Diabetic Ulcer

What are Diabetic Ulcers In Philadelphia, PA?

Diabetes is a group of metabolic diseases that affect insulin production and cause high blood sugar levels. Diabetes can also put the patient at risk for other health complications including cardiovascular disease, high blood pressure and foot problems. The American Podiatric Medical Association found that diabetic foot ulcers occur in about 15 percent of those with diabetes. Of those with diabetic foot ulcers, about 6 percent of them will be hospitalized due to infection or other complications.


Diabetic Foot Care

A diabetic foot ulcer is an open wound that is commonly found at the bottoms of the feet. Anyone who has been diagnosed with diabetes can develop a foot ulcer; however, patients who use insulin and those with kidney, eye or heart disease are at a higher risk.

There are a variety of factors that can cause diabetic ulcers to form including poor circulation, trauma, deformities and lack of sensation in the foot. Those with diabetes may also develop neuropathy, a condition in which nerve damage causes a loss of feeling in the feet. A podiatrist can easily test for diabetes-related neuropathy using a painless instrument known as a monofilament.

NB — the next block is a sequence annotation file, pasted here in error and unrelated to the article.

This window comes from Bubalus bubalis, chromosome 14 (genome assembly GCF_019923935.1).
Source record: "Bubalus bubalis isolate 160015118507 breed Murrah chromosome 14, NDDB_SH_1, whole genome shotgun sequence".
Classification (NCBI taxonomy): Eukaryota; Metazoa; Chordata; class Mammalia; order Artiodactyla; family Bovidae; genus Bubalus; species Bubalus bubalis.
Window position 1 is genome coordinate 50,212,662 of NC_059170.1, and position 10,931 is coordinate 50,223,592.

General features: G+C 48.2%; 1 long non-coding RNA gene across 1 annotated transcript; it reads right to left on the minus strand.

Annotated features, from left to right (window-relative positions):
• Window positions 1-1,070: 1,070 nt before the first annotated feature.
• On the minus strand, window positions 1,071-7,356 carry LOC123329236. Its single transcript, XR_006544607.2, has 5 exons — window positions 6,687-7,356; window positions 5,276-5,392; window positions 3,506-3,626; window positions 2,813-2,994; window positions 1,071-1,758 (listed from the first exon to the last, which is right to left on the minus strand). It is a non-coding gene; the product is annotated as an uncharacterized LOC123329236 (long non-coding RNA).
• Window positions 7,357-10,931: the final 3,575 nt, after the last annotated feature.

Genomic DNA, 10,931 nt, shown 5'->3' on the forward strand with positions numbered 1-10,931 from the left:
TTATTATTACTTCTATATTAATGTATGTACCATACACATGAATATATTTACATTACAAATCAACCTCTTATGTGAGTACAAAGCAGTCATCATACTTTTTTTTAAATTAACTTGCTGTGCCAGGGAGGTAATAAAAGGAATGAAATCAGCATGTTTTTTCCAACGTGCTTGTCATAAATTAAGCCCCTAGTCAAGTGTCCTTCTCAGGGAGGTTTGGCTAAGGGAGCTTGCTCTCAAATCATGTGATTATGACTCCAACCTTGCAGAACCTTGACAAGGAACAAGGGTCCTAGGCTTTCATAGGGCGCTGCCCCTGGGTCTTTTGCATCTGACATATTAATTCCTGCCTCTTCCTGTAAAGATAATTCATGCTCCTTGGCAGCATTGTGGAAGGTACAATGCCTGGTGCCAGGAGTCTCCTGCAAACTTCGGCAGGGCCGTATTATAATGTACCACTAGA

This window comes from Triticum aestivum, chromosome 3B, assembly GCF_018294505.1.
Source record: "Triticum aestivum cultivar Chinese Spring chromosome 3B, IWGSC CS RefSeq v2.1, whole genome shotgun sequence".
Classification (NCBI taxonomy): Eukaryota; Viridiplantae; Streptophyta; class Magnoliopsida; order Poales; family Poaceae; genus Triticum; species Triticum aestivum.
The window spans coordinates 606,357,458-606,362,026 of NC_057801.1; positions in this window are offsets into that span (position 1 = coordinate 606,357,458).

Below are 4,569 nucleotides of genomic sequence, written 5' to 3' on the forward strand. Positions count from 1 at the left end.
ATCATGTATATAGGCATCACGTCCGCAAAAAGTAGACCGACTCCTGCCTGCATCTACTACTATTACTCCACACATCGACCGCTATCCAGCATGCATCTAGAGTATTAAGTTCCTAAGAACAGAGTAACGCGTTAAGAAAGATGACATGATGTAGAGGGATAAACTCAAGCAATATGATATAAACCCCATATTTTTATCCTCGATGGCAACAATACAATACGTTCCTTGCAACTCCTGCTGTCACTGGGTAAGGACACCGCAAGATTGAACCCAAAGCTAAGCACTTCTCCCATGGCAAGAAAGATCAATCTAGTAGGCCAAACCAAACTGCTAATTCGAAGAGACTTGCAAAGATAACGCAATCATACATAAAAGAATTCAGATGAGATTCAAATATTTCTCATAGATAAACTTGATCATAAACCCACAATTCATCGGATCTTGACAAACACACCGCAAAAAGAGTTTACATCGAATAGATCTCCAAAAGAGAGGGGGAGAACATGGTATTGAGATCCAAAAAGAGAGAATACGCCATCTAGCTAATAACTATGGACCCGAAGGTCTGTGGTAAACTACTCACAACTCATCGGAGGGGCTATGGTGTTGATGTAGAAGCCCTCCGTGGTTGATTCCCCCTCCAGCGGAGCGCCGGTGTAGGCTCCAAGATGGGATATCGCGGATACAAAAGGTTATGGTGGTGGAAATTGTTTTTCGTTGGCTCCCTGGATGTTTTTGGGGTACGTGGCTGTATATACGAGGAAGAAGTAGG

Since many diabetic patients have a loss of feeling in their feet, pain will not be a common symptom of a diabetic foot ulcer. Redness and swelling of the foot is common, and some may notice drainage or experience an odor.


If you notice that you have a foot ulcer, it’s time to see your podiatrist right away for treatment. Treating the condition as soon as possible will reduce the chance of infection. Our goal is to promote faster and more efficient healing. For those with an ulcer on the bottom of the foot, staying off the foot is crucial. This means wearing a brace or specialized footwear to keep pressure off the area.

Also the use of dressings and topical medications will aid in healing the foot ulcer. However, for rare cases in which these treatment options do not work, we may need to perform surgery to reduce pressure on the ulcerated area of the foot.

Diabetic patients that also have neuropathy, poor circulation, foot abnormalities and poor shoes are at a higher risk for developing foot ulcers. The best way to promote proper ulcer healing is to see your podiatrist for treatment.

Call (215) 332-5300 for more information on how to treat a diabetic ankle ulcer at The Foot & Ankle Group, PC in Philadelphia, PA. For Our Mount Laurel, NJ office, call (856) 234-0195.